“The city would also be willing to strip all real estate from the transaction whatsoever, so that could be part of the county offer if this is not acceptable to the magistrates,” Dexter said.

Dexter said since the resolution was passed, it would be sent to Judge-Executive Howard Hunt Monday night, in hopes it would be presented to the fiscal court during its Tuesday-morning meeting.  

Dexter said, “There was significant conversation about the amount of the contribution of either party to Parks & Rec’s annual budget, and no two commissioners or no two magistrates possess the ability or legal standing to come to agreement on, so that’s not in this agreement.” He said a more logical and rational proposal would be to simply allow the staff of the county and the city to develop the annual budget to be accepted by each public agency.

“So that’s an attempt to back up and say … Let’s agree to as much as we possibly can, and then let the professional staff of both public agencies iron out the details,” Scott said.

Under the city’s proposal, the Parks & Rec director would be hired by the city as a city employee, with the Parks & Rec Board functioning as an advisory committee. Scott said this is “so as not to encumber those willing to serve with personnel issues, commercial contracting and financial management of significant tax dollars,” allowing them instead to focus on programming recommendations, implementation of the master plan and prioritizing capital needs.

Dexter pointed out that the restructuring of the Parks & Rec board as more of an advisory committee was actually advocated for by its chairman at the first subcommittee meeting.

“It will allow them to get back into what was probably the reason they agreed to serve … to help with programming and prioritize the master plan and prioritize capital needs, as opposed to serving as a human resources department, a financial management department — things that citizens aren’t equipped to do in the landscape we have today in human relations and governmental contracts.”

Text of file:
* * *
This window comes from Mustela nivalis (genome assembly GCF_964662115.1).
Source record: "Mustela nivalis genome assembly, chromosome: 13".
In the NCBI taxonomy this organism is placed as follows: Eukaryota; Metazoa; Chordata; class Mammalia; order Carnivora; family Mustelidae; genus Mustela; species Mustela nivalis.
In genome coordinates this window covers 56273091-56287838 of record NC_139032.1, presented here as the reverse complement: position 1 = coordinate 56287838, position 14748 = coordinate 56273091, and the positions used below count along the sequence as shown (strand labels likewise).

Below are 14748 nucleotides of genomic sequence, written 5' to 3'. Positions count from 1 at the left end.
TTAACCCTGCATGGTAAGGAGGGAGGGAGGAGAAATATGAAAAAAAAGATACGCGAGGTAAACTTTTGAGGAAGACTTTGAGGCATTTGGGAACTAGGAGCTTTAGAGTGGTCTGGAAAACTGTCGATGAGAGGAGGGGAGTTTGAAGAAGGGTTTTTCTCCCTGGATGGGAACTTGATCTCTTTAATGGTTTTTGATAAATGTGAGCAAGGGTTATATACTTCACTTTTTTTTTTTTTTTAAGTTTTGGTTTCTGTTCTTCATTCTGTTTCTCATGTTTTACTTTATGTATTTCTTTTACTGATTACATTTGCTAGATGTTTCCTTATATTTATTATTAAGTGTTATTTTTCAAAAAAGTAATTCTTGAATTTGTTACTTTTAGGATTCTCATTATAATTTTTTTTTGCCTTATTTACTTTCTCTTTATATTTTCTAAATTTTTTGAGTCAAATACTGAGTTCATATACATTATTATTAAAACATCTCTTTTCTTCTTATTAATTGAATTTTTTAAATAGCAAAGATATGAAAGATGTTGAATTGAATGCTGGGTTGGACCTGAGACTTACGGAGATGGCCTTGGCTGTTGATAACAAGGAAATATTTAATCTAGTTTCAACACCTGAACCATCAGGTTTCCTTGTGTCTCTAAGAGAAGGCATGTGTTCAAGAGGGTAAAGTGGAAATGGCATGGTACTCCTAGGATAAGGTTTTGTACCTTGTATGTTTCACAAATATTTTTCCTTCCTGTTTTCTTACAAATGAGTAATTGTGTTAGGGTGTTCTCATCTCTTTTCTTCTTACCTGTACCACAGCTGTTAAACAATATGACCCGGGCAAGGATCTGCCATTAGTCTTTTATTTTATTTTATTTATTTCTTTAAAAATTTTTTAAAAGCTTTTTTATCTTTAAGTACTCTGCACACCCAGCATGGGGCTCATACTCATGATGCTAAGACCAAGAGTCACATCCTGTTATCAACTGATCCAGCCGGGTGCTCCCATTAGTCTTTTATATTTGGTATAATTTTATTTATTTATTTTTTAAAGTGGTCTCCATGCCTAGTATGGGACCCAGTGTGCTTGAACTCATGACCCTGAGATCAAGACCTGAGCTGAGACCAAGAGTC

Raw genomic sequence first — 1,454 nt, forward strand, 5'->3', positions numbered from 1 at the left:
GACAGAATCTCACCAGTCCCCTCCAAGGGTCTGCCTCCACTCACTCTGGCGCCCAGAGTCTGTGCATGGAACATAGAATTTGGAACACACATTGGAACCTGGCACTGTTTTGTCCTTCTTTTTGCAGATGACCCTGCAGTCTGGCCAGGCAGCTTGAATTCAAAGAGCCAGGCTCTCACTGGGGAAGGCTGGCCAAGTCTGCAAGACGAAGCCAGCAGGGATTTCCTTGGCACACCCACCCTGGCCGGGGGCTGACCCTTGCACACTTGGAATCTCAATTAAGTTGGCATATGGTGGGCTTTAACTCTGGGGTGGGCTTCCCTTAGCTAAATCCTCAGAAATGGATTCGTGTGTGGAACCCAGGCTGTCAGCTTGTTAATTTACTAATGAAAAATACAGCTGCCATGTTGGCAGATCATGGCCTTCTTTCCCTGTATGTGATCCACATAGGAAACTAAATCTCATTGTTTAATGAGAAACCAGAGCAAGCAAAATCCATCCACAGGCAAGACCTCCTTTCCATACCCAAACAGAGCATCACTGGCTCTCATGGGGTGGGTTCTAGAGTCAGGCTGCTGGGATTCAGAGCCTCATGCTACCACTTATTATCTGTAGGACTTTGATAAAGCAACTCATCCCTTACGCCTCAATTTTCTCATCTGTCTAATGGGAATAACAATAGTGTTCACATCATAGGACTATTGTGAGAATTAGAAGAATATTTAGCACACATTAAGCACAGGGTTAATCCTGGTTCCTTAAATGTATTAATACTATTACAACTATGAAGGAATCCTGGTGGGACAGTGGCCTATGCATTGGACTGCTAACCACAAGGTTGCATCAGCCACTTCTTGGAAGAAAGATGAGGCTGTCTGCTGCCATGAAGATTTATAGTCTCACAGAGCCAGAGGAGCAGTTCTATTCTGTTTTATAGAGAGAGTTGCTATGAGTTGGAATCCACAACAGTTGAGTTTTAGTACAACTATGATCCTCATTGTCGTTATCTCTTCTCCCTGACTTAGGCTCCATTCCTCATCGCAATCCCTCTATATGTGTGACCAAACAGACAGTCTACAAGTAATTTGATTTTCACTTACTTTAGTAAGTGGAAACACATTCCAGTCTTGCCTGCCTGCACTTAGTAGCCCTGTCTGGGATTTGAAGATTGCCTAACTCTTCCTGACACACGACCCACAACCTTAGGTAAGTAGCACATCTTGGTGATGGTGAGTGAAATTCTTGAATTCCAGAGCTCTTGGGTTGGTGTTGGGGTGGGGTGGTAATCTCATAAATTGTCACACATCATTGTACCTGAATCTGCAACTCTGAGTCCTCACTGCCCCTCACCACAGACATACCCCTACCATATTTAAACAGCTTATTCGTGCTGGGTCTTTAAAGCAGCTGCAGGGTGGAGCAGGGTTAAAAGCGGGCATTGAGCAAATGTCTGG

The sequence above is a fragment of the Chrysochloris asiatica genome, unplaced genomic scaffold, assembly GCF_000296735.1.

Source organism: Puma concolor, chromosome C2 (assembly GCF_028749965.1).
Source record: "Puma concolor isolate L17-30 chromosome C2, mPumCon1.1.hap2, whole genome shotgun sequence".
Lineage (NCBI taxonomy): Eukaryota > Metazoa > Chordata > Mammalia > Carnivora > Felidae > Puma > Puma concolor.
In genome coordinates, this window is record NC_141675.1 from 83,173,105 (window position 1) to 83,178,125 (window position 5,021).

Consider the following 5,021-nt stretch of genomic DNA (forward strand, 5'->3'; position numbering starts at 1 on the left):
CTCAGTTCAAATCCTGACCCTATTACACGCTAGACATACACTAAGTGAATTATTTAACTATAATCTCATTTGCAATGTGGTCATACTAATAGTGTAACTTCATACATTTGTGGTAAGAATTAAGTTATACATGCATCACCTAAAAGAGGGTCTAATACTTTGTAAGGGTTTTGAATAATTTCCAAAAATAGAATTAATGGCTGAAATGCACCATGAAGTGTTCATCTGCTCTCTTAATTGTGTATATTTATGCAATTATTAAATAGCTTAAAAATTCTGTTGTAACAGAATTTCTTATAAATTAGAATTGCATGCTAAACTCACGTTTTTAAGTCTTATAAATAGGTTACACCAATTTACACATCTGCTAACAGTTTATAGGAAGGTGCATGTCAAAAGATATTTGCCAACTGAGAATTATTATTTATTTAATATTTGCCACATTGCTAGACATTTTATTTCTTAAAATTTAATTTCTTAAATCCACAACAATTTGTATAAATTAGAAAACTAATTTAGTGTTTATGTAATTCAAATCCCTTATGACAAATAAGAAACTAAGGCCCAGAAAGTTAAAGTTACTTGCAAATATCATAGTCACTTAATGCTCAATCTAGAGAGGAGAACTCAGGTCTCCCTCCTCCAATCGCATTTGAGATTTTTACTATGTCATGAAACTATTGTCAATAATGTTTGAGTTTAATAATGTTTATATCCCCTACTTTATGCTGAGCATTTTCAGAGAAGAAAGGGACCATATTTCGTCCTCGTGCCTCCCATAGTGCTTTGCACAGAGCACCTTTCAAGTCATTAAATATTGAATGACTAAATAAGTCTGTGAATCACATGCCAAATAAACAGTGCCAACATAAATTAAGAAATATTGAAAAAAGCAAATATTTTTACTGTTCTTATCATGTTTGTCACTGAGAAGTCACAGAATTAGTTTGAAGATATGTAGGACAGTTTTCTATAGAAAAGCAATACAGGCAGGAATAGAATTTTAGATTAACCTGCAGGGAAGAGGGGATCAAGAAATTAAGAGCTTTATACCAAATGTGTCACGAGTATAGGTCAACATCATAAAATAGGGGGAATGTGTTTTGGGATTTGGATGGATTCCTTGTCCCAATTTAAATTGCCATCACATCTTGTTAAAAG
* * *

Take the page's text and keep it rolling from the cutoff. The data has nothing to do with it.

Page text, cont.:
The “advisory committee” would still consist of members from both the city and county, Scott said. The service agreement, which would be reached in later discussions between the city and county, would allow a jointly supported budget, with the operation of the trails to be managed by the city.

The agreement requires the city and county each to repeal their ordinances pertaining to the formation of the existing Parks & Rec joint agency.

Scott said he hopes the discussion can begin to move forward, since the agreement simply offers the two bodies a chance to “get together and administer the Parks & Recreation programs for all citizens of Boyle and Danville without getting into rate differentials as far as access to the parks. And that’s the proposal.”

Commissioner Rick Serres, who was appointed to the joint subcommittee, also commented about the back-and-forth between the two governments over the Parks & Rec situation. He said he hoped the city’s proposal would open the door to an agreement.

Mayor Mike Perros said as far as who manages Parks & Rec, “It matters not to me who manages it … What matters to me is that we’re getting our money’s worth out of this existing investment.”

“Seems to me this is a good place to start, or it may be a good place to end, depends on how the county views it,” said Commissioner Kevin Caudill, who sat on the subcommittee. He said the subcommittee got off on the wrong foot.

“There’s no reason to go forward in the spirit of confrontation. We’re doing it to have the best Parks & Rec system we can have, for adults, children, whoever. Let’s do it together.”

Commissioner J.H. Atkins said he didn’t want to go back and rehash what had happened previously. “A lot of things I’ve read about the last week or so, we’ve never discussed them as a commission. So why someone feels like they’ve had this done to them or that done to them, where I sit on the commission, there’s a lot of things out there that are rumors.”